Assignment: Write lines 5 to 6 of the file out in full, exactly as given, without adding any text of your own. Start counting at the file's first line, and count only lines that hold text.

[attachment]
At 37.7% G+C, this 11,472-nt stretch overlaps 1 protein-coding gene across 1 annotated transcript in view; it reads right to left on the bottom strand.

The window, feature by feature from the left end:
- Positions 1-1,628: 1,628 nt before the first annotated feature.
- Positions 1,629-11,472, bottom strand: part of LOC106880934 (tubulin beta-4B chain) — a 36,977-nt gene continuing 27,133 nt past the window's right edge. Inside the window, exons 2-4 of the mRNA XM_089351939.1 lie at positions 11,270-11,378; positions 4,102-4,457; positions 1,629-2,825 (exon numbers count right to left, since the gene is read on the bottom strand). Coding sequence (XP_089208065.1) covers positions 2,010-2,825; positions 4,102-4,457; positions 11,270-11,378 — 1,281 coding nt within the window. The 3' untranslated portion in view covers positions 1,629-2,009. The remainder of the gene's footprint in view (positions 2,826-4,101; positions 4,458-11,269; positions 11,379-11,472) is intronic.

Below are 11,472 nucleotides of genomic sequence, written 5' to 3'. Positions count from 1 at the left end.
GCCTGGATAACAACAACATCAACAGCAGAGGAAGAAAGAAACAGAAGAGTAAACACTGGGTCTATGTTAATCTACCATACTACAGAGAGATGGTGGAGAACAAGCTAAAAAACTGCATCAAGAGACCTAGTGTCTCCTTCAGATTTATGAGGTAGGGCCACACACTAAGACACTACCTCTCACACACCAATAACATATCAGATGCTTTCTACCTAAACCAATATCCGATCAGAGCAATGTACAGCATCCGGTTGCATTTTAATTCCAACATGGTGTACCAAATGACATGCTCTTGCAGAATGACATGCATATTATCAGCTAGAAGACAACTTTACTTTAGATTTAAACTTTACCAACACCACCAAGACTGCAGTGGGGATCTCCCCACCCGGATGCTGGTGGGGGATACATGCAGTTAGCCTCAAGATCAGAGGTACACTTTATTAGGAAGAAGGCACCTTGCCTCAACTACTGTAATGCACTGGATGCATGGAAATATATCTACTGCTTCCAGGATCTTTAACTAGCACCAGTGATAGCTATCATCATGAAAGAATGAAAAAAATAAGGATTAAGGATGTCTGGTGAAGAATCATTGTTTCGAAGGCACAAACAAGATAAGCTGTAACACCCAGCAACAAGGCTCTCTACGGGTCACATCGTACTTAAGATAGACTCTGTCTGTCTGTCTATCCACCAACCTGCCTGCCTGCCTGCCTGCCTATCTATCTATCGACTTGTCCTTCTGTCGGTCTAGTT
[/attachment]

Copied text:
Below are 11,472 nucleotides of genomic sequence, written 5' to 3'. Positions count from 1 at the left end.
GCCTGGATAACAACAACATCAACAGCAGAGGAAGAAAGAAACAGAAGAGTAAACACTGGGTCTATGTTAATCTACCATACTACAGAGAGATGGTGGAGAACAAGCTAAAAAACTGCATCAAGAGACCTAGTGTCTCCTTCAGATTTATGAGGTAGGGCCACACACTAAGACACTACCTCTCACACACCAATAACATATCAGATGCTTTCTACCTAAACCAATATCCGATCAGAGCAATGTACAGCATCCGGTTGCATTTTAATTCCAACATGGTGTACCAAATGACATGCTCTTGCAGAATGACATGCATATTATCAGCTAGAAGACAACTTTACTTTAGATTTAAACTTTACCAACACCACCAAGACTGCAGTGGGGATCTCCCCACCCGGATGCTGGTGGGGGATACATGCAGTTAGCCTCAAGATCAGAGGTACACTTTATTAGGAAGAAGGCACCTTGCCTCAACTACTGTAATGCACTGGATGCATGGAAATATATCTACTGCTTCCAGGATCTTTAACTAGCACCAGTGATAGCTATCATCATGAAAGAATGAAAAAAATAAGGATTAAGGATGTCTGGTGAAGAATCATTGTTTCGAAGGCACAAACAAGATAAGCTGTAACACCCAGCAACAAGGCTCTCTACGGGTCACATCGTACTTAAGATAGACTCTGTCTGTCTGTCTATCCACCAACCTGCCTGCCTGCCTGCCTGCCTATCTATCTATCGACTTGTCCTTCTGTCGGTCTAGTT